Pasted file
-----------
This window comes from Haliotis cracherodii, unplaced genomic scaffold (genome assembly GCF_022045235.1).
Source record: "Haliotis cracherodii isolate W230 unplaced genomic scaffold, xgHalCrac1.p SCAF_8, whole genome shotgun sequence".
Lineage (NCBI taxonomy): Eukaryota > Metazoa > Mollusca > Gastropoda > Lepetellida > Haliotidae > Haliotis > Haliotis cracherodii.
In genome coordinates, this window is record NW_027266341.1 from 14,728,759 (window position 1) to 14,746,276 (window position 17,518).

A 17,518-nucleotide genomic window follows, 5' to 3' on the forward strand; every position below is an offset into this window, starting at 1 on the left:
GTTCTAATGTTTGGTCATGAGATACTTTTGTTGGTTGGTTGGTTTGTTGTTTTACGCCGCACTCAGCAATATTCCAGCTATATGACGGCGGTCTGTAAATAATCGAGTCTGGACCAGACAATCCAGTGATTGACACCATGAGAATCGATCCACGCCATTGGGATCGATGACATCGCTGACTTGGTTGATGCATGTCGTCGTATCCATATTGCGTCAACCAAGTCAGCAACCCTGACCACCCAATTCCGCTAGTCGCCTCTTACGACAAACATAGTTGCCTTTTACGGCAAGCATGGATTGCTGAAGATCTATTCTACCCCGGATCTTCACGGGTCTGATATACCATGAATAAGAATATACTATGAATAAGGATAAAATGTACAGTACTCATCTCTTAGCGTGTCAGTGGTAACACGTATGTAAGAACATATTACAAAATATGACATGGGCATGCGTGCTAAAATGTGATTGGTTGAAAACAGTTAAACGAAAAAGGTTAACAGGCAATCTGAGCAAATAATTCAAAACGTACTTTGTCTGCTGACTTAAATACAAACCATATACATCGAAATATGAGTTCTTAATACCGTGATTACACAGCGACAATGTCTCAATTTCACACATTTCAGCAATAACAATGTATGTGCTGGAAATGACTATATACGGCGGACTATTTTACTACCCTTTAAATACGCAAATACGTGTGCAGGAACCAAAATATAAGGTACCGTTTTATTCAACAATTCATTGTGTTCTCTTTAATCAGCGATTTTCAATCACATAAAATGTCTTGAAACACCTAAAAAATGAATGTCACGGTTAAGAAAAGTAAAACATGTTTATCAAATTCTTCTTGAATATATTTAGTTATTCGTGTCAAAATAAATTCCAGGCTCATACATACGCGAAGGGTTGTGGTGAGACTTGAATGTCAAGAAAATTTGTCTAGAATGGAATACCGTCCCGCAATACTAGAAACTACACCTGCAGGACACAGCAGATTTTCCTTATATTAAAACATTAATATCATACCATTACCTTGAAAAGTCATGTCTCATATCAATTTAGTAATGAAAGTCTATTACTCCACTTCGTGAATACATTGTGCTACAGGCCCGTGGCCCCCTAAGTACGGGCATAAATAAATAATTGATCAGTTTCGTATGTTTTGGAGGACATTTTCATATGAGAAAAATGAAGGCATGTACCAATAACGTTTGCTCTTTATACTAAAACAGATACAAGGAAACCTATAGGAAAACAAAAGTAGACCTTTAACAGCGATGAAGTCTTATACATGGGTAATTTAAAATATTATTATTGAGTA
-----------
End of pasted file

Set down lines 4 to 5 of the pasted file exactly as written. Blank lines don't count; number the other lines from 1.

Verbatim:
In genome coordinates, this window is record NW_027266341.1 from 14,728,759 (window position 1) to 14,746,276 (window position 17,518).

A 17,518-nucleotide genomic window follows, 5' to 3' on the forward strand; every position below is an offset into this window, starting at 1 on the left: